The North American Company, which had just been organized, had acquired an electric lighting interest in Cincinnati, Ohio and Beggs went to Cincinnati in charge of these interests. The North American Company shortly afterward acquired the electric railway and lighting companies in Milwaukee, Wisconsin, and for several years, Beggs divided his time between these cities. In 1897, the Cincinnati interests were sold and Beggs moved to Milwaukee to devote his time to the utilities there.
In 1903, The North American Company began to acquire electric lighting interests in St. Louis, Missouri. Beggs first visited St. Louis as an advisor, and then began to divide his time between the two cities. At one time, Beggs was president of the St. Louis electric lighting company, the gas company, and the street railway company, as well as president and general manager of The Milwaukee Electric Railway and Light Company.
While Beggs was President of the Milwaukee Companies he built the Public Service Building in Milwaukee. His funeral services were conducted in its auditorium by the Employees' Mutual Benefit Association. He also constructed the systems of interurban railways radiating from Milwaukee.
By 1911 Beggs had acquired a controlling interest in the St. Louis Car Company. He resigned from the Milwaukee companies and moved to St. Louis. He still maintained many business connections in Milwaukee and spent time there, although his residence was in St. Louis.
In the spring of 1911, Beggs purchased and named Beggs Isle in Lac La Belle, at , near Oconomowoc, Wisconsin. He developed it into a summer residence for himself and his daughter's family. Beggs turned this island into a botanical garden bringing in exotic plants. Egyptian papyrus plants were trained to last through the long Wisconsin winters. Beggs would purchase large commercial grade fireworks for their Fourth of July celebrations.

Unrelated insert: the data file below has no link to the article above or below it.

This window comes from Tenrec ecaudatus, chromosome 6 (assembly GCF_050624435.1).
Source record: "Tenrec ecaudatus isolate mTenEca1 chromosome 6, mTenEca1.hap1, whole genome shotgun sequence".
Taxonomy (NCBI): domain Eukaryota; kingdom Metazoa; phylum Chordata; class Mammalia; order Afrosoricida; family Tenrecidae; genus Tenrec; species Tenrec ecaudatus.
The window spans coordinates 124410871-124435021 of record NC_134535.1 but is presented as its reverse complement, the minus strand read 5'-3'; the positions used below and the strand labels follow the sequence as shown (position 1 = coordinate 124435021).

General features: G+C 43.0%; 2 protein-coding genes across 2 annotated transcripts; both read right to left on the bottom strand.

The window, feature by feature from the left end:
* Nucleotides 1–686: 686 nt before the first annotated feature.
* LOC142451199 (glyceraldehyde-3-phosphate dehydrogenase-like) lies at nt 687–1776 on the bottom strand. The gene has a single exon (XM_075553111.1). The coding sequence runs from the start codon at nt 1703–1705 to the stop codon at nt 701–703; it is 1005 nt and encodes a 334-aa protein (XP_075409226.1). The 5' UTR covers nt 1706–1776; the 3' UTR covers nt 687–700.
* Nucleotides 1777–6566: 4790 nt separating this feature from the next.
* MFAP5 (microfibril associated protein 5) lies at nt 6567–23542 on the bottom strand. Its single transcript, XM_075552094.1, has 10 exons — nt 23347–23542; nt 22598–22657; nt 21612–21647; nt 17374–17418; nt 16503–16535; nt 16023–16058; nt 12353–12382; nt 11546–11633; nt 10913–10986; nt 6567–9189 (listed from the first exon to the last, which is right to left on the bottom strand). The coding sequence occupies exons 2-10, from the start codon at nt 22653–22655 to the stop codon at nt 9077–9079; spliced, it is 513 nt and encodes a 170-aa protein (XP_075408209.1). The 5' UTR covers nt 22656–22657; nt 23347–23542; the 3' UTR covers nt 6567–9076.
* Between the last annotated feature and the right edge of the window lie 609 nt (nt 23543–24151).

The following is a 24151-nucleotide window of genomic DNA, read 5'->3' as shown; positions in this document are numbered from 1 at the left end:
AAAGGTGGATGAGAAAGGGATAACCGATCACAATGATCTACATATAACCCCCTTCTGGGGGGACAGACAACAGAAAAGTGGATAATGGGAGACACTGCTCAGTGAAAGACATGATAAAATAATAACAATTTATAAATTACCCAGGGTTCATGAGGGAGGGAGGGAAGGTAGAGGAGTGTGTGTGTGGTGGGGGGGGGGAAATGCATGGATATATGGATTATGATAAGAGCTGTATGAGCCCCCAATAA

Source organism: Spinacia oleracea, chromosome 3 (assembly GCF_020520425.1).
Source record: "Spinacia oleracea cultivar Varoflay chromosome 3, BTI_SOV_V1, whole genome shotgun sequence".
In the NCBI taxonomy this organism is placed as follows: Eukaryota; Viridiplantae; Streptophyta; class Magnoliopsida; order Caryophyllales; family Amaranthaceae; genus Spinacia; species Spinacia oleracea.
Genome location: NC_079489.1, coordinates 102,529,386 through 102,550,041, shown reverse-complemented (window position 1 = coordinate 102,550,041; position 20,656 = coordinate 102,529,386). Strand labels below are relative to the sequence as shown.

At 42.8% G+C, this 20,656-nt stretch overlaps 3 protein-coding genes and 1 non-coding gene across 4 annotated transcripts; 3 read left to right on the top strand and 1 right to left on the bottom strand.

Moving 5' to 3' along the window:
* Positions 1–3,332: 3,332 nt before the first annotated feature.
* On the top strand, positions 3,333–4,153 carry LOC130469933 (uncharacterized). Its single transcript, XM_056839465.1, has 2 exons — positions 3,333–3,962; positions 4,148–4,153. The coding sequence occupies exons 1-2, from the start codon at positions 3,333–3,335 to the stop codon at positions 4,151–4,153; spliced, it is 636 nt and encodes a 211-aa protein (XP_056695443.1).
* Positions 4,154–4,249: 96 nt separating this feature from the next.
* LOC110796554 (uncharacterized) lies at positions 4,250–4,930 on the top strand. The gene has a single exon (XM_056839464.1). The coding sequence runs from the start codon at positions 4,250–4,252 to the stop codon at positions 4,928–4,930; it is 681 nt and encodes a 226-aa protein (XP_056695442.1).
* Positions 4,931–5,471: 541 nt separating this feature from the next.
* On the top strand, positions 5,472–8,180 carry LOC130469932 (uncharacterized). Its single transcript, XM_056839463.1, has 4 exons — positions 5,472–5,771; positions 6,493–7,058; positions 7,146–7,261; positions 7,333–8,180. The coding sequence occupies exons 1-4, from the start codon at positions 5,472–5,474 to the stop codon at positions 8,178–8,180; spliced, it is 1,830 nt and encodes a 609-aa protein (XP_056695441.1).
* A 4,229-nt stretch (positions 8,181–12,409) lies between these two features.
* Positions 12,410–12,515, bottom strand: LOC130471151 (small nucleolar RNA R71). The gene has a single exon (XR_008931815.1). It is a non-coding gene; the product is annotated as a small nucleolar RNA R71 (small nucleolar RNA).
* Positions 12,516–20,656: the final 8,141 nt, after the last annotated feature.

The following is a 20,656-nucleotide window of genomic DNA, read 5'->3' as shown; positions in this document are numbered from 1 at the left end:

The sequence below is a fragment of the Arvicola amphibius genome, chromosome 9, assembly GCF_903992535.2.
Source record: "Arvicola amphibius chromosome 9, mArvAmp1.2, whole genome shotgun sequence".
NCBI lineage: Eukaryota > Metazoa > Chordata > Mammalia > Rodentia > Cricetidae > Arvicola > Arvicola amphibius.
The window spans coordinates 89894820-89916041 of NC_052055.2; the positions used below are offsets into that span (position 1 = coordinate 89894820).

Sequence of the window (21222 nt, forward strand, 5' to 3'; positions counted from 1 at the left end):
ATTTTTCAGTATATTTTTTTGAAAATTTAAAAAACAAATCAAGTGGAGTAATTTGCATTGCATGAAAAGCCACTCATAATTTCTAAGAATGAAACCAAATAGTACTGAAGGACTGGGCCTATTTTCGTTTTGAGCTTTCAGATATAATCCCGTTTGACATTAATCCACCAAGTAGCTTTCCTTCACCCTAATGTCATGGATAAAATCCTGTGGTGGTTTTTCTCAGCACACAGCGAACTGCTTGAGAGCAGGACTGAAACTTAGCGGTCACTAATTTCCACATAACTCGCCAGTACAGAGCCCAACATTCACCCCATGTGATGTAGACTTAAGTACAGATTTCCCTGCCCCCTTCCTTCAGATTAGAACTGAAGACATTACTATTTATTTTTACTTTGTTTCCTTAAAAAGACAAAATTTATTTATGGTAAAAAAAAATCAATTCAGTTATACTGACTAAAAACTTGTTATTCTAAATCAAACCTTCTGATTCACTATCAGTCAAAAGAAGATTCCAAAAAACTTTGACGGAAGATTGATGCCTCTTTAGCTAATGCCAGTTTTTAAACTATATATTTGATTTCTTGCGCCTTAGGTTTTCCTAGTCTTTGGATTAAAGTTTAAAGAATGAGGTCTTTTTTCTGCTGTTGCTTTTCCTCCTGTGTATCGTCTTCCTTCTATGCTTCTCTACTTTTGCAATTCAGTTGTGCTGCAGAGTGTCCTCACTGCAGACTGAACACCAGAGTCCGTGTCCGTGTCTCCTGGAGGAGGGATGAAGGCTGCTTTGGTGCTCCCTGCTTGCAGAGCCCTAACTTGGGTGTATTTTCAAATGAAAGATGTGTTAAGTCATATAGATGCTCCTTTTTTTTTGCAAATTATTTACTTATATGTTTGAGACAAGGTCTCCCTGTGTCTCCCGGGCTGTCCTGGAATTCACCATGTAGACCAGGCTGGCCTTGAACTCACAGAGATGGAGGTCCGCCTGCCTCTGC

In 1915, he invested in water power in northern Wisconsin and began to spend more time in that state, although still residing in St. Louis. In 1920 he was again elected president of The Milwaukee Electric Railway and Light Co., which position he still held at the time of his death.
Beggs was a member of the Executive Committee of the North American Company. He also devoted much time to the First Wisconsin National Bank in which he invested. During his last decade he directed the construction of the second largest paper mill in the country; engineered the reorganization of the J. I. Case Plow Company, arranged to finance a hotel in Atlantic City, New Jersey. and conducted a large Florida real estate transaction.
At the time of his death, Beggs was an active director or officer of 53 companies, including:
Edison and Beggs remained friends throughout their lifetimes. On Beggs' 75th Birthday Celebration on Beggs Isle, Edison presented Beggs with a large grandfather clock and a signed photograph addressed "To my hustler friend, (signed) Thomas A. Edison".
At the time of his death, Beggs was reported to be the wealthiest man in Wisconsin, with an estimated net worth of over $20M. He passed this fortune to his grandchildren:
These three had another notable grandfather, Robert McCulloch (1841-1914) who was the only confederate officer to survive the High Tide of Pickett's Charge at the Battle of Gettysburg. Both grandfathers were active in Freemasonry.
|url=(help). Original. Cite journal requires